Antigenic determinants of proteins apparently involve considerable lengths of the amino acid chain (1). Because of molecular folding, chemical groups on the surface of the molecule which might constitute an antibody binding site could be widely separated in the amino acid sequence. Changes in the three dimensional configuration of a protein, by altering the topography of such binding sites, should interfere with its immunologic specificity. The availability of a method for altering the spacial configuration of a purified protein, ribonuclease, to new and reasonably stable three dimensional structures without chemically changing the amino acid residues, offered an opportunity for testing this hypothesis.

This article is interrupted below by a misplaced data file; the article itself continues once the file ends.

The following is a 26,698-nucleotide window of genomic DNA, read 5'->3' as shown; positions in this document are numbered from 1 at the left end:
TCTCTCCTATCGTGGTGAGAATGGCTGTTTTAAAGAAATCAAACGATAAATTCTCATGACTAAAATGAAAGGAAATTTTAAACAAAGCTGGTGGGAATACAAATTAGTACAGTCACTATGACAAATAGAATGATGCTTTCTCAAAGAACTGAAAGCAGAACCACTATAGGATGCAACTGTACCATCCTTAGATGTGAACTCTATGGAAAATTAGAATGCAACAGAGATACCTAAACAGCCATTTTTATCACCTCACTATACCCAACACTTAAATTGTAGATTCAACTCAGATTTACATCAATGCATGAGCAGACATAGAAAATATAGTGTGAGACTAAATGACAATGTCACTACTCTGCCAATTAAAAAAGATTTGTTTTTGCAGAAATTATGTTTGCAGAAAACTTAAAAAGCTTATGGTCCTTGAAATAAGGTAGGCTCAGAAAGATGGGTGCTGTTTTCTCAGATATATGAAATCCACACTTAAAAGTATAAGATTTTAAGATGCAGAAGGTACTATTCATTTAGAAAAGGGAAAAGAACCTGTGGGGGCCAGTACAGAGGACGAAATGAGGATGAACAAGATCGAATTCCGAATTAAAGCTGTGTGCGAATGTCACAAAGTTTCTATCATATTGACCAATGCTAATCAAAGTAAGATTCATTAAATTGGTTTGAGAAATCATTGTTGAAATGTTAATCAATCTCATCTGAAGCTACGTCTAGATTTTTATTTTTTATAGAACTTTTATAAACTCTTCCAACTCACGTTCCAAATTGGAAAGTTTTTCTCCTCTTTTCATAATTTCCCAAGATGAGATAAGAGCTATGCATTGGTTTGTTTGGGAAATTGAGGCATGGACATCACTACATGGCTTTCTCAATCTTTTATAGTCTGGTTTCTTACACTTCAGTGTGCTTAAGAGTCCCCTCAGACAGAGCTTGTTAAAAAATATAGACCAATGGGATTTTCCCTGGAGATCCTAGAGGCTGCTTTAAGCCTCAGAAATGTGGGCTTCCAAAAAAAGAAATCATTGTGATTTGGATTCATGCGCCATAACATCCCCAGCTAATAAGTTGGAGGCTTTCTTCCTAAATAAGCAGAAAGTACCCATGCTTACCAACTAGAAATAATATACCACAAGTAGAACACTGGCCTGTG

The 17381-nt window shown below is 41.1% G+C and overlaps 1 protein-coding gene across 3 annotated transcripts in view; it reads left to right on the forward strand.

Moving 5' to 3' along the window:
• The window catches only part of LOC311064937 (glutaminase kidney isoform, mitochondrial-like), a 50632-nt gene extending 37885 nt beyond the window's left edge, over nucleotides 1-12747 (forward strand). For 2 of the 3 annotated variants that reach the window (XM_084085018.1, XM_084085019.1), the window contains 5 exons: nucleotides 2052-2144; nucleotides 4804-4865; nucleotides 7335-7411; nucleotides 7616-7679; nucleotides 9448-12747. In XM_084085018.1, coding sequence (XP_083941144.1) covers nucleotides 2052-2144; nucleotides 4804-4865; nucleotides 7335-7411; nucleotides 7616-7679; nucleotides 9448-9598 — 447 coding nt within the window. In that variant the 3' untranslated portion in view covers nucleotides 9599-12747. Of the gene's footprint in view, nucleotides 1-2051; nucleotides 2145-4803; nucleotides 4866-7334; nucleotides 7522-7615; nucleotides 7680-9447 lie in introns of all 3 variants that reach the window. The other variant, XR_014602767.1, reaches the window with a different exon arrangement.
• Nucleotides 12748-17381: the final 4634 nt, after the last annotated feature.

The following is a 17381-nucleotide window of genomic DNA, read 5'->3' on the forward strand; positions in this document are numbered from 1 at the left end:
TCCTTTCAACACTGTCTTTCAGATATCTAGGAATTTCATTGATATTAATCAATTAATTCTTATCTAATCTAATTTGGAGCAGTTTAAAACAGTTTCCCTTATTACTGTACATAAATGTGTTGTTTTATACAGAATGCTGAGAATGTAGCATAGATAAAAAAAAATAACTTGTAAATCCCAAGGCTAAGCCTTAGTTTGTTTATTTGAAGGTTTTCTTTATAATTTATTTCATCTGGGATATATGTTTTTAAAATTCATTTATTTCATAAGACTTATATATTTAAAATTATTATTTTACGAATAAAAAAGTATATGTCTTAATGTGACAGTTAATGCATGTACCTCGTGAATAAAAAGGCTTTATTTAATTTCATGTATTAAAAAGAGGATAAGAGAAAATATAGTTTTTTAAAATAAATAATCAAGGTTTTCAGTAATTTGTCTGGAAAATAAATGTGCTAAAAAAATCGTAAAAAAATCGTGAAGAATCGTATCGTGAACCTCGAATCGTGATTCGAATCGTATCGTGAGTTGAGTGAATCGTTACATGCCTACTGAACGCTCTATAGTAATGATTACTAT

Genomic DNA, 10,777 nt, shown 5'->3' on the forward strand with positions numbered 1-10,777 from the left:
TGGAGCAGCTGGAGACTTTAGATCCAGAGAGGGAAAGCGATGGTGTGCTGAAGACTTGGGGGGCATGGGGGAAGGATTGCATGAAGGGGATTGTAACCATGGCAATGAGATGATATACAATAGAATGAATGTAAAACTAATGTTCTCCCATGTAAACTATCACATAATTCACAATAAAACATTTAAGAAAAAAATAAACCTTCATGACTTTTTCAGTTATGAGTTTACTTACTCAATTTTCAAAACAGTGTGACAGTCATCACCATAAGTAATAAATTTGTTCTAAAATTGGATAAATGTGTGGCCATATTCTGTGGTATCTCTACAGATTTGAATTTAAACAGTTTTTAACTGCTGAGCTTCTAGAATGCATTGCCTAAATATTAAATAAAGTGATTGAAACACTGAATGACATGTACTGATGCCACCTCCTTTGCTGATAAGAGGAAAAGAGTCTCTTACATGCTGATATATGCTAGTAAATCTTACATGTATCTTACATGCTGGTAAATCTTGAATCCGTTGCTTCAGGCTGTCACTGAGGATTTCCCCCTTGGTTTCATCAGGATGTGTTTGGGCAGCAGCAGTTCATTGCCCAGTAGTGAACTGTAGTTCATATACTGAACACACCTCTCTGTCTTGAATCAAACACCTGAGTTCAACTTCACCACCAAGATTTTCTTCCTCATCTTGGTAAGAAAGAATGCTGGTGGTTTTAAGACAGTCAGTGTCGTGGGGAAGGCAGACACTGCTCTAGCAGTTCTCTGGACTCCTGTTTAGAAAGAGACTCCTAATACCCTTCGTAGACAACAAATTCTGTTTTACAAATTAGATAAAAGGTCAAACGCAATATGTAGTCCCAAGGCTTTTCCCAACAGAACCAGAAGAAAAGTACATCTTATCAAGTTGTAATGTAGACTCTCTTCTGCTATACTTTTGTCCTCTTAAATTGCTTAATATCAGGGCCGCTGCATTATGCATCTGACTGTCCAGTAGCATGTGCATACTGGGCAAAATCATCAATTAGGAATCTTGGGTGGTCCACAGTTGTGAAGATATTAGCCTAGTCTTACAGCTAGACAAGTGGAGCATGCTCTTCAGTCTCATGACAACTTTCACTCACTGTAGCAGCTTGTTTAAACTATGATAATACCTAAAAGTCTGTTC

Procedures which grossly denature proteins are known to result in a loss of antigenic specificity (2, 3), but the molecular changes caused by such methods are ill-defined. They probably involve covalent changes in a number of amino acid residues.